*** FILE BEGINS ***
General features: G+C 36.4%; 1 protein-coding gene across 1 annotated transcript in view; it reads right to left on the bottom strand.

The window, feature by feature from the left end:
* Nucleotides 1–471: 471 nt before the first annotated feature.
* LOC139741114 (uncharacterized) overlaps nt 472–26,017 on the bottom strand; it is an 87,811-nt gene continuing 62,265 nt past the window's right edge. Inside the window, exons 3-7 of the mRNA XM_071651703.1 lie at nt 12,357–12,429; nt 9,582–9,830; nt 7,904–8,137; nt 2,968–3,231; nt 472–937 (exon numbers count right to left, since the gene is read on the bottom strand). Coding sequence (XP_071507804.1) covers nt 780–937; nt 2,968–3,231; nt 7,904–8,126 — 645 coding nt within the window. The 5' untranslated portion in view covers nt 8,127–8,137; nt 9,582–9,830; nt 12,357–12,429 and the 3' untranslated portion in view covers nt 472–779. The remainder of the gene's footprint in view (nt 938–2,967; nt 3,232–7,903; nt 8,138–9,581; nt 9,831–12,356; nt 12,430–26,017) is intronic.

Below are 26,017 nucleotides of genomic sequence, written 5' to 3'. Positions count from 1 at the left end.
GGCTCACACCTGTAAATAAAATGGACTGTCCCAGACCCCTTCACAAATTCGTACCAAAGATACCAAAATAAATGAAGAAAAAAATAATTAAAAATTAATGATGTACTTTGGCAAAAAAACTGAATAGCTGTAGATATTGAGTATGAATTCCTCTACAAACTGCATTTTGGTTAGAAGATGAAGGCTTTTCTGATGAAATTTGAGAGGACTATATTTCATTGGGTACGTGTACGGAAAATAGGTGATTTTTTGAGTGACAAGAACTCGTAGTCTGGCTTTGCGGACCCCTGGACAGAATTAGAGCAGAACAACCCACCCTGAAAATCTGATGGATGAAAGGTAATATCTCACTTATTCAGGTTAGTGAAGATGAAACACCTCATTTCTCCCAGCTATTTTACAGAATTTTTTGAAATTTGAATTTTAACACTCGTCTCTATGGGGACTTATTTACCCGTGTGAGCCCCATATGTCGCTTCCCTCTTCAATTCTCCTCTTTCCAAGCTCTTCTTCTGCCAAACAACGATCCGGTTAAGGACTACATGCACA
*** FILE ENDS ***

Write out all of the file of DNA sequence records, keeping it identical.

General features: G+C 36.4%; 1 protein-coding gene across 1 annotated transcript in view; it reads right to left on the bottom strand.

The window, feature by feature from the left end:
* Nucleotides 1–471: 471 nt before the first annotated feature.
* LOC139741114 (uncharacterized) overlaps nt 472–26,017 on the bottom strand; it is an 87,811-nt gene continuing 62,265 nt past the window's right edge. Inside the window, exons 3-7 of the mRNA XM_071651703.1 lie at nt 12,357–12,429; nt 9,582–9,830; nt 7,904–8,137; nt 2,968–3,231; nt 472–937 (exon numbers count right to left, since the gene is read on the bottom strand). Coding sequence (XP_071507804.1) covers nt 780–937; nt 2,968–3,231; nt 7,904–8,126 — 645 coding nt within the window. The 5' untranslated portion in view covers nt 8,127–8,137; nt 9,582–9,830; nt 12,357–12,429 and the 3' untranslated portion in view covers nt 472–779. The remainder of the gene's footprint in view (nt 938–2,967; nt 3,232–7,903; nt 8,138–9,581; nt 9,831–12,356; nt 12,430–26,017) is intronic.

Below are 26,017 nucleotides of genomic sequence, written 5' to 3'. Positions count from 1 at the left end.
GGCTCACACCTGTAAATAAAATGGACTGTCCCAGACCCCTTCACAAATTCGTACCAAAGATACCAAAATAAATGAAGAAAAAAATAATTAAAAATTAATGATGTACTTTGGCAAAAAAACTGAATAGCTGTAGATATTGAGTATGAATTCCTCTACAAACTGCATTTTGGTTAGAAGATGAAGGCTTTTCTGATGAAATTTGAGAGGACTATATTTCATTGGGTACGTGTACGGAAAATAGGTGATTTTTTGAGTGACAAGAACTCGTAGTCTGGCTTTGCGGACCCCTGGACAGAATTAGAGCAGAACAACCCACCCTGAAAATCTGATGGATGAAAGGTAATATCTCACTTATTCAGGTTAGTGAAGATGAAACACCTCATTTCTCCCAGCTATTTTACAGAATTTTTTGAAATTTGAATTTTAACACTCGTCTCTATGGGGACTTATTTACCCGTGTGAGCCCCATATGTCGCTTCCCTCTTCAATTCTCCTCTTTCCAAGCTCTTCTTCTGCCAAACAACGATCCGGTTAAGGACTACATGCACA